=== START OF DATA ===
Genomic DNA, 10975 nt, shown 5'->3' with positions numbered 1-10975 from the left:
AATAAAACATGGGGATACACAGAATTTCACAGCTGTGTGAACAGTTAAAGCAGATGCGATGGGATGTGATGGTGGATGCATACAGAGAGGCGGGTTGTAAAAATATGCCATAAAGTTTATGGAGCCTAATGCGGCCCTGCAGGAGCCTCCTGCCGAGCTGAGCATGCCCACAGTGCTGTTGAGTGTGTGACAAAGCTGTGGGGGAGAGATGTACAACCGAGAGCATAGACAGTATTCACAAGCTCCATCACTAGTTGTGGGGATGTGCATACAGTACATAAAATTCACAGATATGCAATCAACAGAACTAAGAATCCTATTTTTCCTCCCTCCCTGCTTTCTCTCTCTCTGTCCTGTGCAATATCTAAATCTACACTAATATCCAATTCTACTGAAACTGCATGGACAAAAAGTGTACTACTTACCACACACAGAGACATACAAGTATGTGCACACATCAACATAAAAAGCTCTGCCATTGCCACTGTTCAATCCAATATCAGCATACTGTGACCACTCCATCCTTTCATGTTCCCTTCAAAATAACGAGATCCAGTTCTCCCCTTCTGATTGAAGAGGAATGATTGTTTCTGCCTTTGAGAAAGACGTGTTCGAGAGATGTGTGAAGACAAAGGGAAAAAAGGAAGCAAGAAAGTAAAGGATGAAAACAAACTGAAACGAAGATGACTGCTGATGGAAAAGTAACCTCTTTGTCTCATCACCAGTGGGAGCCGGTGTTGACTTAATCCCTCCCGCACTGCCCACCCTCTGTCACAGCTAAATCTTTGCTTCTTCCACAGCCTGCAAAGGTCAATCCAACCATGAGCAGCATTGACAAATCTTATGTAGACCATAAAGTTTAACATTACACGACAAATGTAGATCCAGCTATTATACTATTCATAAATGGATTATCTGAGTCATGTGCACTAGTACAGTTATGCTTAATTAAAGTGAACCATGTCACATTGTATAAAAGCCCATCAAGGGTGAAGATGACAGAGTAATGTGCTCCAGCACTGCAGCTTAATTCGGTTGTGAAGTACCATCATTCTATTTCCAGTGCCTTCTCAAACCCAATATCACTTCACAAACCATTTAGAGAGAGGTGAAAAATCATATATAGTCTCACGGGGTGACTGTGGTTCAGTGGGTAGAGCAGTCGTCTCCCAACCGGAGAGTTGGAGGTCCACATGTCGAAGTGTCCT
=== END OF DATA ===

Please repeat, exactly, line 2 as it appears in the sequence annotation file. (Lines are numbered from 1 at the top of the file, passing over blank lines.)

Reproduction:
AATAAAACATGGGGATACACAGAATTTCACAGCTGTGTGAACAGTTAAAGCAGATGCGATGGGATGTGATGGTGGATGCATACAGAGAGGCGGGTTGTAAAAATATGCCATAAAGTTTATGGAGCCTAATGCGGCCCTGCAGGAGCCTCCTGCCGAGCTGAGCATGCCCACAGTGCTGTTGAGTGTGTGACAAAGCTGTGGGGGAGAGATGTACAACCGAGAGCATAGACAGTATTCACAAGCTCCATCACTAGTTGTGGGGATGTGCATACAGTACATAAAATTCACAGATATGCAATCAACAGAACTAAGAATCCTATTTTTCCTCCCTCCCTGCTTTCTCTCTCTCTGTCCTGTGCAATATCTAAATCTACACTAATATCCAATTCTACTGAAACTGCATGGACAAAAAGTGTACTACTTACCACACACAGAGACATACAAGTATGTGCACACATCAACATAAAAAGCTCTGCCATTGCCACTGTTCAATCCAATATCAGCATACTGTGACCACTCCATCCTTTCATGTTCCCTTCAAAATAACGAGATCCAGTTCTCCCCTTCTGATTGAAGAGGAATGATTGTTTCTGCCTTTGAGAAAGACGTGTTCGAGAGATGTGTGAAGACAAAGGGAAAAAAGGAAGCAAGAAAGTAAAGGATGAAAACAAACTGAAACGAAGATGACTGCTGATGGAAAAGTAACCTCTTTGTCTCATCACCAGTGGGAGCCGGTGTTGACTTAATCCCTCCCGCACTGCCCACCCTCTGTCACAGCTAAATCTTTGCTTCTTCCACAGCCTGCAAAGGTCAATCCAACCATGAGCAGCATTGACAAATCTTATGTAGACCATAAAGTTTAACATTACACGACAAATGTAGATCCAGCTATTATACTATTCATAAATGGATTATCTGAGTCATGTGCACTAGTACAGTTATGCTTAATTAAAGTGAACCATGTCACATTGTATAAAAGCCCATCAAGGGTGAAGATGACAGAGTAATGTGCTCCAGCACTGCAGCTTAATTCGGTTGTGAAGTACCATCATTCTATTTCCAGTGCCTTCTCAAACCCAATATCACTTCACAAACCATTTAGAGAGAGGTGAAAAATCATATATAGTCTCACGGGGTGACTGTGGTTCAGTGGGTAGAGCAGTCGTCTCCCAACCGGAGAGTTGGAGGTCCACATGTCGAAGTGTCCT